Also I hadn’t quite given the first point you made enough thought. With that in mind, you’re correct that costs are increasing–just not for the fans, for now.

          • Brian Green says

            The THQ bankruptcy shed a bit of light on the costs of developing games. Take a look at the chart at the bottom here.


            Even a wrestling game made to cater to an already established audience cost them practically $70 million. A game like Saints Row 4 is estimated to cost $120 million. I’d say overall a game like Bioshock: Infinite is probably going to cost in the $70-100 million range. Keep in mind this is all costs, including marketing (which is sizable for new games).

            A quick search shows that Ken Levine said that the original
            Bioshock was about $15 million to publish; I’m not
            sure if that includes all costs, but even doubling that gives you an idea of how much the cost of making games is increasing, and how they can’t cater to the exact same crowd with the exact same price point while maintaining the quality of the games the existing fans expect.

            Again, I see this as Ken Levine actually looking out for the true fans by making sure the games keep getting made. He opened up about the steps he had to take, the deals he had to make with the devil, to keep things going. Lashing out at him for going after a bigger market is absolutely counter-productive.

          • says

            I don’t see deals with devils as a good thing. They rarely produce positive results in the long run. I don’t know why we are prone to believing that a little bit of bad is necessary for some greater good, but it’s a really annoying theory. It makes no sense and has no historical precedent as A Good Thing.

            To be clear, I’m not saying that the box art is a bad thing, but Levine has already admitted it’s not the cover they would have wanted; it was done to increase profits.

            Games are invariably changed when developers sacrifice some part of their product. This doing it “for the fans” is a fallacy. It’s NOT for us, whatever residual benefits we gain from it.You’re arguing that what’s good for devs is good for players and I’m saying that’s not necessarily true, even if sometimes their desires align. The new box cover is something good for the devs and it’s not being done for the sake of their fans. They simply need the money. And there’s nothing wrong with that, as long as we’re clear on motives here.

          • Brian Green says

            Here’s the dirty secret: all of game development is a deal with the devil. As a programmer, my first job at a game company was paying me half of what I could get at any other company in Silicon Valley. This isn’t theory; when I left my job after a few years, I went and made double my wages at the second company that was a lot less games-focused.

            When you run a company, you make more deals. You take money from publishers, from investors, from credit cards. You pour it into a company, make a product, and hope that in the end you have a hit that pays off that initial influx of cash. Or, that you gain enough experience you can spin into contracting agreements that will pay you enough to get you out of debt.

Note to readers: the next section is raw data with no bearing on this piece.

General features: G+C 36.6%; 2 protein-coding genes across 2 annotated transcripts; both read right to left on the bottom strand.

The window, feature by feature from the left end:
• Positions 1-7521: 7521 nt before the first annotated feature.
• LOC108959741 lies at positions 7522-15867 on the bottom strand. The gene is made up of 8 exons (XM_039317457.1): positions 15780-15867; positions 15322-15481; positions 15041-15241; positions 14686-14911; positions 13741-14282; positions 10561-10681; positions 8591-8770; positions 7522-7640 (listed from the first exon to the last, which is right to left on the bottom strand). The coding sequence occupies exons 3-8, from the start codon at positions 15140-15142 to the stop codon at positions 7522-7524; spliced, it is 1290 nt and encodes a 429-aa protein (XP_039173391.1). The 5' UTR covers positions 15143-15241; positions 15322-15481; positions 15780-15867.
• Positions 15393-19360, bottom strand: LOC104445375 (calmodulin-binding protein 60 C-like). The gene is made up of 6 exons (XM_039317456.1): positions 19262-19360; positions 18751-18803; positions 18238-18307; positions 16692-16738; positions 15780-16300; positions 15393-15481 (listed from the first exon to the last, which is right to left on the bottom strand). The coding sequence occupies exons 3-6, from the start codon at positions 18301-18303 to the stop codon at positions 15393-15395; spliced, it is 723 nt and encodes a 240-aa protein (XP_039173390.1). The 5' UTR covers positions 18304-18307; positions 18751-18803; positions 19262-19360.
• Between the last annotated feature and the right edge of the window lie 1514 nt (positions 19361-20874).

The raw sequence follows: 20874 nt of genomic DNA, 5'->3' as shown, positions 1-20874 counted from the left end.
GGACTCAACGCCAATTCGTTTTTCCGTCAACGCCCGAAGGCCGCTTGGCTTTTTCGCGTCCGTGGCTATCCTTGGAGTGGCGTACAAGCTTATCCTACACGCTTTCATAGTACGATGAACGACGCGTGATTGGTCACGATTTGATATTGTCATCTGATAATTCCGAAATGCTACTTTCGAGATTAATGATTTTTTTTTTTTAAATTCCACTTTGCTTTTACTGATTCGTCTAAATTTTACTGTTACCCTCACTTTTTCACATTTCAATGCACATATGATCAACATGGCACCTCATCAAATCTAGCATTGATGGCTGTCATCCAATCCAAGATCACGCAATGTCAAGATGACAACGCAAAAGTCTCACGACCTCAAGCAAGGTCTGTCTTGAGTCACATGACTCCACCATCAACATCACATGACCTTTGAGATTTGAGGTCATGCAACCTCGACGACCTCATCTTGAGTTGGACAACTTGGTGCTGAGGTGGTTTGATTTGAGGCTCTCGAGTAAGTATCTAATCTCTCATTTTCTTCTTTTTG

When you’re developing the game you make deals with the team. You make deals with the artist who says he can’t create female characters with the limited budget. You make deals with the programmers who want to implement some cutting-edge effect. You make deals with designers who wish they were creating movies rather than slumming it with games.

            Even releasing a game. You make deals with sites to cover your game. You make deals with marketers to advertise your game. You make deals with publishers to distribute and promote your game. You make deals with the check-writers to put a sadly generic cover on your game.

            This is the reason why I helped write a book about business. Not because I’m passionate about business, but because it’s inseparable from development.

            As for what’s good for devs vs. players, I see it this way as a player: I’d rather have another game in a great series rather than excluding some “undesirable” class from being advertised to. If the only compromise needed was a change of box art? Whatever. Until I hear they had to compromise on the gameplay, I just can’t get worked up. Given how many other compromises game development requires, if they managed not to compromise on gameplay then that’s a tremendous feat. But, the alternative is that another game from a series I like might not be made; it’s entirely possible that Ken Levine might be making a CoD clone next if the new game isn’t profitable enough. Then, the fratboys get a new game and I get nothing; doesn’t seem like a great tradeoff.

        • says

          You will have to be more careful in what you say then. I think I humbly and graciously explained what I meant and my intent. You don’t need to get excited (“crazy straw mans”). My point is extremely clear there: you’re arguing that, to quote YOU: “And the only way to get AAA-sized audiences is to appeal to a wide array
          of people, some of which would find that cover compelling” to which I replied the options aren’t to broaden appeal or have good games. Very simple.

          The CGI or motion capture are valid points on what we call AAA games and that’s great that we use that to make games. None of that addresses my argument that they are unnecessary for a good game so I think we are allowed to both believe these statements; they aren’t in conflict.

        • says

          I have clarified that sentence, but to Az: the first part is not “inextricably” connected to the second. Even if it were, it would not change the point I made because the two are mutually exclusive.

          You will have to be more careful in what you say then. I think I humbly and graciously explained how I came to my understanding, what I meant and my intent. I also clarified. You can afford to do the same.

          You don’t need to get excited (“crazy straw mans”). My point is extremely clear there: you’re arguing that, to quote YOU: “And the only way to get AAA-sized audiences is to appeal to a wide array of people, some of which would find that cover compelling” to which I replied the options aren’t to broaden appeal or have good games. Very simple.

          The CGI or motion capture are valid points on what we call AAA games and that’s great that we use that to make games. None of that addresses my argument that they are unnecessary for a good game so I think we are allowed to both believe these statements; they aren’t in conflict.